Last June was the fifteenth anniversary of my mastectomy, the flagship event of my cancer dance. I meant to write about it at the time, but I was busy painting the outside of the house here and organizing brochures for my sole proprietorship and a million other things. I thought about it a bit, and the real reason I’m writing now, and should have then, was because of a phone call I got around that time.
I don’t usually answer the phone; I screen. Why should I be surprised by the caller or the subject matter? This particular morning I didn’t screen and it was a woman calling to ask for donations to fund breast cancer early detection options for poor and younger women. This could be considered a controversial topic because younger women have more dense breasts so mammograms are unlikely to be effective and I wonder if all that mangling is not doing harm as well. I’m off mammograms these days. I’m supposed to have diagnostic one every year. It’s been a couple now and I’m not obsessing.
Anyway, the woman on the phone said something that got me thinking. She stated that the highest mortality figures from breast cancer were for women ages 35 to 50. Interesting. I was diagnosed when I was 43, I knew the lump was there a year earlier, and I’ve lived through that entire period of my life when breast cancer is said to be most lethal. How cool is that?
It does make me wonder about treatment. I opted for surgery because, at the time, I was barely informed and I just wanted it GONE! I chose, on the fly, to go a mostly natural path after the surgery, refusing chemo and radiation. I can’t say for anyone else; everyone’s journey is individual. I know there are plenty of women as far past diagnosis as I am who did chemo. I’m certain, for me that avoiding chemo was the best decision. A strong immune system is required and chemo weakens the immune system and for me chemo was about shooting in the dark thinking that maybe there might be some stray cancer cells and maybe some of them would be destroyed. Waste of ammo if you ask me.
Am I lucky? I always say I’m lucky with life, so maybe I created this favourable outcome with my certain optimism. There’s really no knowing and I’m happy with the mystery. I do know that if I had it to do over again I would do the same but I might decide to forgo the surgery and eliminate the tumour with the natural path as well.
I do know that I probably had cancer cells when I was in my 30’s. In my early 30’s I worked in landscape construction, using Roundup regularly and 2-4-D sometimes as well, although we knew enough to only use the 2-4-D where food would never be grown. Ironic that Monsanto has plans for 2-4-D corn and soybeans, as if Roundup ready seeds are not bad enough.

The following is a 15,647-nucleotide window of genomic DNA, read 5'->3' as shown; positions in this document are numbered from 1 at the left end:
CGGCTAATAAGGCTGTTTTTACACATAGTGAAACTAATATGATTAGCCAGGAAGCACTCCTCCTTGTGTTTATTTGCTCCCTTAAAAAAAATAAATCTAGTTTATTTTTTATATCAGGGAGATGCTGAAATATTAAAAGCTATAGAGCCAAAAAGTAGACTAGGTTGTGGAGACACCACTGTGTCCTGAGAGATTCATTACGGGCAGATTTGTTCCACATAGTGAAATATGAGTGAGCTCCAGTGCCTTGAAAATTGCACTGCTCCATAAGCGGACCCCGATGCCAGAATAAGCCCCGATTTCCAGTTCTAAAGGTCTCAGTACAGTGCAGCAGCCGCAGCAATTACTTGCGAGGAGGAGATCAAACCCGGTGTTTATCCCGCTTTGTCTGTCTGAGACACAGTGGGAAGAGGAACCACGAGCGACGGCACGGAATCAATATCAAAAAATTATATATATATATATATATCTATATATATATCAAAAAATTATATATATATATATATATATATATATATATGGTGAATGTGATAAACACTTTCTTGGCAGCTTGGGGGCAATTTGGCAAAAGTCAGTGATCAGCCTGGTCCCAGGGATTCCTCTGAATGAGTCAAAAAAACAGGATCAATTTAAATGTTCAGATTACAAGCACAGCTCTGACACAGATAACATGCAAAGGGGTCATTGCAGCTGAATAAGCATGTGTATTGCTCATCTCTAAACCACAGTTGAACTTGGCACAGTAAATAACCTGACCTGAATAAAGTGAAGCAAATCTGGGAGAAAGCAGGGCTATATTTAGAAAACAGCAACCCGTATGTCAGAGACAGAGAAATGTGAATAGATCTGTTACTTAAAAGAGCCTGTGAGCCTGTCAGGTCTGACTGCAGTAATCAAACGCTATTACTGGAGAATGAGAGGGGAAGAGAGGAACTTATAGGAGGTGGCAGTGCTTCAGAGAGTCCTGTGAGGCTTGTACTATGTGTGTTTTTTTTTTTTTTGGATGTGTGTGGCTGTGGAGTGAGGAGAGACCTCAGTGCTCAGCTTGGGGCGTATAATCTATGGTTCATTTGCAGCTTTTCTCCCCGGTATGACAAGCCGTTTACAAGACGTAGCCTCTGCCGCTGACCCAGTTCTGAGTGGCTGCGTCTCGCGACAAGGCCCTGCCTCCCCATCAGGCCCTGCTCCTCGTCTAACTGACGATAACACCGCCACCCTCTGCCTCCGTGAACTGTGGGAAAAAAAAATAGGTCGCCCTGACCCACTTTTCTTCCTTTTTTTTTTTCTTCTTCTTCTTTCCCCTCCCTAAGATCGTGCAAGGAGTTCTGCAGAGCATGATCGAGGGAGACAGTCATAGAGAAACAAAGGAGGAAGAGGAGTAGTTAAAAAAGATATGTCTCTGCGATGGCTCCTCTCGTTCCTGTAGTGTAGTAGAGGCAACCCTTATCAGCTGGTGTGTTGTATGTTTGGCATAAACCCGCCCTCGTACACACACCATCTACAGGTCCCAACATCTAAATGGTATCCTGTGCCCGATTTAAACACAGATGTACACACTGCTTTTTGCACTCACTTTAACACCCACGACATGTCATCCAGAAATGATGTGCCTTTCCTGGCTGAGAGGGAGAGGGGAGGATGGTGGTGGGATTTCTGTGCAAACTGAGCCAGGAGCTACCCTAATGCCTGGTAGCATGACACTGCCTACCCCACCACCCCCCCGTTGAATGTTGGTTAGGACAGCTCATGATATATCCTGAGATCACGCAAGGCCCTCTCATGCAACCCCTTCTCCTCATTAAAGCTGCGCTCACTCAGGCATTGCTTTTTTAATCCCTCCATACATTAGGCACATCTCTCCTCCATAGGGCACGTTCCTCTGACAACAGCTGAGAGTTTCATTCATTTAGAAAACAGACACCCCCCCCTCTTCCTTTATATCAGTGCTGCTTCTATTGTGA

I am certain that my exposure to pesticides caused my cancer. When I was diagnosed I was rare in the breast cancer crowd because of my age. Now young women in their 30’s are more frequently being diagnosed and their cancers are more virulent. It’s not difficult to see that the difference is the increased amounts of toxins in our environment since the early 80’s when I was landscaping.
I can feel a rant coming on. Pesticides built in to seeds is unconscionable. Agribusiness monocultures that need excessive spraying for pests and weeds is an affront to all that is lively energy. We are lively energy, part of this lovely greater whole that corporate agribusiness, chemical companies and pharmaceuticals are poisoning for profit. I truly hope that Californians pass the GMO labelling initiative. It’s a start toward accountability and a much needed one. It’s time that everyone realized that the FDA is not in the business of protecting citizens but protecting the interests of big business. Convenient that the chemicals go into the food system, poison the people who then are told they must have more chemicals to get better. Don’t get me started on the cancer ‘industry’. That and the sham that passes for health care in the United States is the topic for another blog if not a book.
Most of the time I don’t even think about cancer and barely remember that it was part of my experience. With all the negative talk about universal health care these days and the deluge of ads for drugs of all kinds, encouraging people to simply take a pill, it might be useful for others to know that there is an alternative. It takes a bit of work but it feels good. I can say that I am healthier and stronger than when I was in my 30’s and early 40’s. I can paint a whole house by myself. I eat mostly organic or sustainable whole foods. I know many of the people who produce the foods I eat. But I wouldn’t be here at all maybe if I hadn’t had Canadian health care and a fabulous community of natural healers. With their help I have more than survived those deadly years, I have thrived.